But, right here right now, I am delighted to welcome my first guest blogger for the month. Kathryn Apel is not only a fellow writer and friend, but also shares a special day with me – because yesterday, whist I was busy celebrating the release of Pearl Verses the World, Kathryn was celebrating the release of her first picture book, This is the Mud. So, it was fitting that I invite Kathryn to be my first guest blogger in this month of guests and celebrations. Over to Kathryn:
Firstly, a huge thankyou to Sally, who is not only sharing the excitement of a of a May book release, but has also invited me to share the experiences on her blog during this merry month of May. And I’m really looking forward to some poetic justice in our combined Verse Off, starting on Sunday. Check into either of our blogs for details then – because this one’s for you!
Secondly, congratulations Sally, on the release of Pearl Verses the World!!! It looks like a beautiful ‘heart’ story and I am really looking forward to adding it to my collection and savouring the story, richly told in poetic verse. I know I’ve said it before, but I have to say it here again… I love that title!! So very cryptically, cleverly done. It’s a pearl.
I love writing poetry! The discipline that comes from good poetry enhances all forms of writing. After all, poetry develops the art of saying less, best.
Cinquains are beaut to start young poets off. But they hone the skills of adult writers too.
Cinquains have a few, simple rules that teach you to make every word count! Cut out needless words like ‘a’, ‘the’ and… ‘and’! Don’t repeat a word.
There are a couple of different formats for a cinquain, but this is one I like.
Line One: One noun
Line Two: Two adjectives
Line Three: Three verbs
Line Four: Four-word phrase
Line Five: A different noun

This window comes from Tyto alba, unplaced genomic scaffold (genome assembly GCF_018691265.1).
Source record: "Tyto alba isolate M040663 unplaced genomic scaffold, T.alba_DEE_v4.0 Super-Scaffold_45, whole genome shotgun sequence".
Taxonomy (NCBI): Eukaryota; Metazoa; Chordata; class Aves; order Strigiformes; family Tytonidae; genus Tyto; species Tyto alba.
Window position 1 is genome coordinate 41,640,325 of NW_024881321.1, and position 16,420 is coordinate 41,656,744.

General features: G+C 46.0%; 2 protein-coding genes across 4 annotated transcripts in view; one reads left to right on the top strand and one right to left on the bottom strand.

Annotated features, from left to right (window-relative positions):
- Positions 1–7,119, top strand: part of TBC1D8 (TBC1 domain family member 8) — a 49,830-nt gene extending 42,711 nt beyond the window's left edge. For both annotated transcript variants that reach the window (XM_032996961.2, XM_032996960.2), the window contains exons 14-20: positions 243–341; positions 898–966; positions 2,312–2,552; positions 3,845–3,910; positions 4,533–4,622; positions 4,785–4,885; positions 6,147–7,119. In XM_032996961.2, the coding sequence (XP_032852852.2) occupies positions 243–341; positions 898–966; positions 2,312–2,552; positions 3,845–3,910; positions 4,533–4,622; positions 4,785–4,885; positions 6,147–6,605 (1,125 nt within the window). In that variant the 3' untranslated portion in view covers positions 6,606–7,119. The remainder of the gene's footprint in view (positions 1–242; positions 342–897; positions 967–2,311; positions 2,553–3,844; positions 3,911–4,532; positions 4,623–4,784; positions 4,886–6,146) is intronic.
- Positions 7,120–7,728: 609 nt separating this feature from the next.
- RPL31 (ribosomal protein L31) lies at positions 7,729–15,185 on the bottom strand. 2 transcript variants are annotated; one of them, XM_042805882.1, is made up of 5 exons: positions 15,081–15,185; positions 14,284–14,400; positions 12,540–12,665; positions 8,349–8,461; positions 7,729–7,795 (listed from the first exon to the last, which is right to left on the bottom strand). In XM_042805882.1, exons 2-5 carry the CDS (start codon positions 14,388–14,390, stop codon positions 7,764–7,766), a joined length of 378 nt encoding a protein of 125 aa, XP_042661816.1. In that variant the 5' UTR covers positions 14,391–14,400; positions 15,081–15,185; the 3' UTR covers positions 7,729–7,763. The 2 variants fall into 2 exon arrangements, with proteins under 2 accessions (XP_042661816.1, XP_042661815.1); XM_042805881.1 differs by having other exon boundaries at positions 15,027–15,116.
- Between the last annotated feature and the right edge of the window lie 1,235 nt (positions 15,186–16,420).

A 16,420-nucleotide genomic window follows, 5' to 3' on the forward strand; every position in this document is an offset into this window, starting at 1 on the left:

That’s right – just 11 words. But those few words create vivid pictures – often with sound effects too!
tilts, glides, toots
snaking across the country
screech, dance, quarrel
raucous, rainbow nectar collectors
(Commended in Yellow Moon, 2005)
Choose a subject and write to sharpen the reader’s perception. Play around with abstract connections then tie them together with a twist. It’s amazing how far 11 words can go.
gapes, swills, consumes
fatal fish roller coaster
(Winner in Yellow Moon, 2006)
The following cinquain planning and draft sheet is one I’ve developed for classroom use. It makes students think about the subject before they start to compose the cinquain – so they have a bank of images and words to play with when it comes time to craft the poem.
I can’t write about poetry without talking about rhyme – especially since May is my month for Mud!
Sometimes writing rhyming poetry ties my head in knots and I feel like my skull will crack with the effort of finding the ‘perfect word’. Other times words spill out so fast that my fingers fly across the keys in a euphoric rush, and the poem literally writes itself.
This is the Mud! was one of those effortless efforts. It was written in about an hour, with very little to edit afterwards. Everything just seemed to fall into place – so much so, I was too embarrassed to show any of my usual writing buddies, because there was no skill in it.
It’s just as well I shared it with my boys, because a year later, my then six year-old chose This is the Mud! as my entry to the inaugural CYA preschool picture book manuscript competition, which it won, and from there, went on to publication. It was my first book contract. The breakthrough – at last!
Richly illustrated by Warren Crossett, This is the Mud! will be on sale in bookstores around Australia from 7th May. It is a gorgeous picture book for our Aussie kids, featuring a beautiful, beefy red cow, and loads of mud, muck, mess and mayhem!
That’s the dirt on This is the Mud! – just add water.
For a short form poetry discipline with a rhyming base, I have a lot of fun with the solage, developed by Australian poet, Cameron M. Semmens. Once again, this is great for classroom use – especially upper primary or secondary, where kids are sharp and witty.
The solage has three lines in an AAB rhyme scheme. The third line is a humorous twist on lines 1&2 – usually only one word. The solage is so short and simple, it’s a joke!
I haven’t met
the teacher’s pet…
Girls giggle –
The recorder band
broke – then fanned;
I don’t understand cricket,
with bails on the wicket –
The Big Cat Show
pranced in a row…
I hope you have some fun with these. Sharpen your pencil and your wits so you can pare back your poetry and reveal – a pearl!
Kathryn Apel (All poems used © Kathryn Apel)
Thanks for coming, Kathryn. Follow these links to learn more about Kat.